6-spaceacademy-patch-tg-20151A kit of experiments which will be used to teach fundamental physics and chemistry to students worldwide has arrived this morning (Friday 5th September) at the International Space Station (ISS) for British ESA astronaut Tim Peake to work with during his 6-month mission in space.  

 Launched from Kazakhstan on Tuesday on board the Soyuz TMA 18-M mission, the kit was funded by the UK Space Agency and designed and built by the National Space Academy. Flight-testing for space launch was carried out by the University of Leicester's Space Research Centre.

 'Astro Academy: Principia' is an ambitious science education programme that will use the unique microgravity facilities on board the ISS to teach fundamental aspects of physics and chemistry, using experiments and demonstrations that are impossible to conduct on Earth.  After starting his mission in December 2015, Tim will operate the equipment in space, and the footage of his demonstrations and experiments will be included in a suite of freely available teaching films and accompanying teacher education guides that will be released in 2016.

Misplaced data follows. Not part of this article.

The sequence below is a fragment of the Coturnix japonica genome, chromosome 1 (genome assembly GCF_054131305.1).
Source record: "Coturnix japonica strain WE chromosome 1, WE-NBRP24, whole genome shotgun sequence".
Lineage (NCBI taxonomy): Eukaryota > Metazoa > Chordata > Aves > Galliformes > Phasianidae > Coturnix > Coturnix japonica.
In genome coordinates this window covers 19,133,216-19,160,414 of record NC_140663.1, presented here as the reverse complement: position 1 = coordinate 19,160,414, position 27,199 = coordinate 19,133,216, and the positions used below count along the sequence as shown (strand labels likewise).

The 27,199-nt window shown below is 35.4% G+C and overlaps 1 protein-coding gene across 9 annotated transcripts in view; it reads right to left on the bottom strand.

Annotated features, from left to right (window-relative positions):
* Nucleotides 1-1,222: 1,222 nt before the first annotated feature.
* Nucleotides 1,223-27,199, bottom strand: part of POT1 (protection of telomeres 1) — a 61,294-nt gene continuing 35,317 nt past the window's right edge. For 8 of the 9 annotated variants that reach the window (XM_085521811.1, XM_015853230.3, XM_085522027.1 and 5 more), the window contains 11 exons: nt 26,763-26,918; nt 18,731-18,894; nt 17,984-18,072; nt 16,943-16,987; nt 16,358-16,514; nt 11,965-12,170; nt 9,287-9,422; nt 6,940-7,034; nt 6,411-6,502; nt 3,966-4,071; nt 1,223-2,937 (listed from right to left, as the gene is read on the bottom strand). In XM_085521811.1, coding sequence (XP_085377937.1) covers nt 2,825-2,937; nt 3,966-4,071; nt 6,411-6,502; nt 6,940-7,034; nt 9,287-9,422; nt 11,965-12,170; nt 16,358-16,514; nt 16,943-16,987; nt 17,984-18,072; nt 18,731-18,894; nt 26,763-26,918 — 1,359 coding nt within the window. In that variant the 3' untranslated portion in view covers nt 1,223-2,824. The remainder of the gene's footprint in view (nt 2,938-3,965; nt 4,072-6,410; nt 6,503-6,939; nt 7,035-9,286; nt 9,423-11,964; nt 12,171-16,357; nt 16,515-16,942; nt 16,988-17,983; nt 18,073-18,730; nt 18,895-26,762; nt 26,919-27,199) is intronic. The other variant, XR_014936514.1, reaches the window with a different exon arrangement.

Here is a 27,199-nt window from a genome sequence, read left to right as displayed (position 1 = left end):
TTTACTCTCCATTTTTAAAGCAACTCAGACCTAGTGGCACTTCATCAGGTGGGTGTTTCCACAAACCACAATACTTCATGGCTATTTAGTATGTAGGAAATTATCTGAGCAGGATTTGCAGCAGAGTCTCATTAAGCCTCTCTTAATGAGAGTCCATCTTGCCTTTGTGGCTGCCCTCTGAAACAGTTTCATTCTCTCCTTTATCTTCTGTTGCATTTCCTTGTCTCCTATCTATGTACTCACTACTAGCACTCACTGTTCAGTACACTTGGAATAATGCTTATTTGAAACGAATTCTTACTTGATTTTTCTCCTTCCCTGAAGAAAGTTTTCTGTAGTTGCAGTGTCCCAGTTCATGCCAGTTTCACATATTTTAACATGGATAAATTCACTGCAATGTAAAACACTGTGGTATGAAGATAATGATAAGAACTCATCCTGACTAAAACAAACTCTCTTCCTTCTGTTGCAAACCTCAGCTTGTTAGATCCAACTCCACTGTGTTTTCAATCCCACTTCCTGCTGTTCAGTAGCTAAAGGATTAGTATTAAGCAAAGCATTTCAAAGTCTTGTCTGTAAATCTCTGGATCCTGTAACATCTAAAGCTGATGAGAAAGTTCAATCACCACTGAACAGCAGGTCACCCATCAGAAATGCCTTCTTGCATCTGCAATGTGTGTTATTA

National Space Academy Director Anu Ojha OBE, whose team led the development of Astro Academy: Principia programme and payload, had this to say:

"Our ambitions for Astro-Academy: Principia are bold  – to deepen the curriculum understanding of physics and chemistry students, to support teachers in their curriculum programme delivery and to take advantage of the unique microgravity classroom we have aboard ESA's Columbus module of the International Space Station."

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